Discussion in 'The Lighter Side' started by okie, May 1, 2003.

  1. okie

    okie GT Mayor

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    Oct 28, 2001
    Muskogee Ok.
    LA, California) Mattel announces their new line of Barbie products, the
    "Hacker Barbie." These new dolls will be released next month. The aim
    of these dolls is to negate the stereotype that women are numerophobic,
    computer-illiterate, and academically challenged.

    This new line of Barbie dolls comes equipped with Barbie's very own
    X-terminal and UNIX documentation as well as ORA's "In a Nutshell"
    series. The Barbie clothing includes a dirty button-up shirt and a pair
    of well-worn jeans. Accessories include a Casio all-purpose watch, and
    glasses with lenses thick enough to set ants on fire. (Pocket protectors
    and HP calculators optional.)

    The new Barbie has the incredible ability to stare at the screen without
    blinking her eyes and to go without eating or drinking for 16 hours
    straight. Her vocabulary mainly consists of technical terms such as
    "What's you're Internet address?", "I like TCP/IP!", "Bummer! Your
    kernel must have gotten trashed," "Can't you grep that file?", and
    "DEC's Alpha AXP is awesome!"

    "We are very excited about this product," said Ken Olsen, Marketing
    Executive, "and we hope that the Hacker Barbie will offset the damage
    incurred by the mathophobic Barbie." (A year ago, Mattel released Barbie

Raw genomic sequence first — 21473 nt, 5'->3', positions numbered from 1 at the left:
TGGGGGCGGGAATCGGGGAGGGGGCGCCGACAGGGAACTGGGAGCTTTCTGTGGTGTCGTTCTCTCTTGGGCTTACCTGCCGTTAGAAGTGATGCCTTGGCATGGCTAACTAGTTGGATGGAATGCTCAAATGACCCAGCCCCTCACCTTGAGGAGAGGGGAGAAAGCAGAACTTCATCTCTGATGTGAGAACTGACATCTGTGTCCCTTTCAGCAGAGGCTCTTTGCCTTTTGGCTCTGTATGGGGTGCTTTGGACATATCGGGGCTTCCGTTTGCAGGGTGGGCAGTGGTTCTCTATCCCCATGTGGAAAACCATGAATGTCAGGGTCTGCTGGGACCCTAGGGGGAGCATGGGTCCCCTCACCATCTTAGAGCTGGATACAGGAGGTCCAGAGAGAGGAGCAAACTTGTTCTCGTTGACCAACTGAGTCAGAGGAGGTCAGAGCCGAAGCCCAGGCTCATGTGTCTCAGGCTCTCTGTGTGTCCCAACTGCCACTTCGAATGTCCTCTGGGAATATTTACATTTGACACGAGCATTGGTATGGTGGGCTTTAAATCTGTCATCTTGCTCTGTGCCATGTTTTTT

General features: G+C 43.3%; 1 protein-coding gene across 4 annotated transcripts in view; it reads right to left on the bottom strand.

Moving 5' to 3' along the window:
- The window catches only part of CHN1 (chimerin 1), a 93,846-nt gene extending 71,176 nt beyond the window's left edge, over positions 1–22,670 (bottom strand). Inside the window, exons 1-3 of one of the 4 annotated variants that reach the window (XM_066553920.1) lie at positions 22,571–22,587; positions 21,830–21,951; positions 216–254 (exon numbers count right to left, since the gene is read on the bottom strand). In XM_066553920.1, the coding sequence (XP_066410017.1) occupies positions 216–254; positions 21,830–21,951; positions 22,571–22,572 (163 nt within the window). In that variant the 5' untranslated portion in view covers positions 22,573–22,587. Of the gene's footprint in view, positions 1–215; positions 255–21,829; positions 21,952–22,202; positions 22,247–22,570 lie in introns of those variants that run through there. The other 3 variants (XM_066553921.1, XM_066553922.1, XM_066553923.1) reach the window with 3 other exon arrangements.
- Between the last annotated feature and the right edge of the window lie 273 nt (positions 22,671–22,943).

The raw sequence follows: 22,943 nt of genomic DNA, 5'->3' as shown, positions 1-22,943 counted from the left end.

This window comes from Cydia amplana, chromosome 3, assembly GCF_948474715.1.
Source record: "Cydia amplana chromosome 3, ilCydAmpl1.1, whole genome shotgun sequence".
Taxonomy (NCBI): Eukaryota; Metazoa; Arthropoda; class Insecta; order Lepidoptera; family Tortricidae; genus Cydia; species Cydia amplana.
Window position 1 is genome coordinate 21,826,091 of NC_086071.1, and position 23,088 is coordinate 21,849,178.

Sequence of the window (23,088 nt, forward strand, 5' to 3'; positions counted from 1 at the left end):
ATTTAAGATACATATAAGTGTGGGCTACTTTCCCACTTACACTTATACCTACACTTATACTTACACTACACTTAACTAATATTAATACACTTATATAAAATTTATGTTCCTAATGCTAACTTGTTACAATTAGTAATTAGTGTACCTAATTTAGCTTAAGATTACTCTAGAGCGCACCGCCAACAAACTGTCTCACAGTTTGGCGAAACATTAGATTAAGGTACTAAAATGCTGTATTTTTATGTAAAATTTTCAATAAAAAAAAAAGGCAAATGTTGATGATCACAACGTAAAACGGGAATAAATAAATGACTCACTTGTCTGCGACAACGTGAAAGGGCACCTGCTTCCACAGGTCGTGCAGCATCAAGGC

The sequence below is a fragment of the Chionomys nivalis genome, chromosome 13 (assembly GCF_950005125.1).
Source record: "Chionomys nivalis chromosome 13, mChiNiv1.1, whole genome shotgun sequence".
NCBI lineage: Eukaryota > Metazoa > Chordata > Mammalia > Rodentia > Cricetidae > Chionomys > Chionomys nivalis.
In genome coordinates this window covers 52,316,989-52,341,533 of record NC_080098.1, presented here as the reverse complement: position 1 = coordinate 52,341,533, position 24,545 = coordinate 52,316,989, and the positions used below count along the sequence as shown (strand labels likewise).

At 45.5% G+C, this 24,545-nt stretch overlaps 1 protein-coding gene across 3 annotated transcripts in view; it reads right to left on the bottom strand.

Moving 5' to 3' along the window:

dolls that say, "Math is hard," with a condescending companion Ken.) The
    Hacker Barbie's Ken is an incompetent management consultant who
    frequently asks Barbie for help.

    The leading feminists are equally excited about this new line of Barbie
    dolls. Naomi Falodji says, "I believe that these new dolls will finally
    terminate the notion that women are inherently inferior when it comes to
    mathematics and the sciences. However, I feel that Ken's hierarchical
    superiority would simply reinforce the patriarchy and oppress the
    masses." Mattel made no comment.

    Parents, however, are worried that they will fall behind the children
    technologically when the Hacker Barbie comes out. "My daughter Jenny
    plays with the prototype Hacker Barbie for two days," says Mrs. Mary
    Carlson of rural Oxford, Mississippi, "and now she pays my credit card
    bill online. Got no idea how she does it, but she surely does it. I just
    don't wanna be looked upon as some dumb mama." Mattel will be offering
    free training courses for those who purchase the Hacker Barbie.

    The future Hacker Barbie will include several variations to deal with
    the complex aspects of Barbie. "Hacker Barbie Goes to Jail" will teach
    computer ethics to youngsters, while "BARBIE RITES L1KE BIFF!!!" will
    serve as an introduction to expository writing.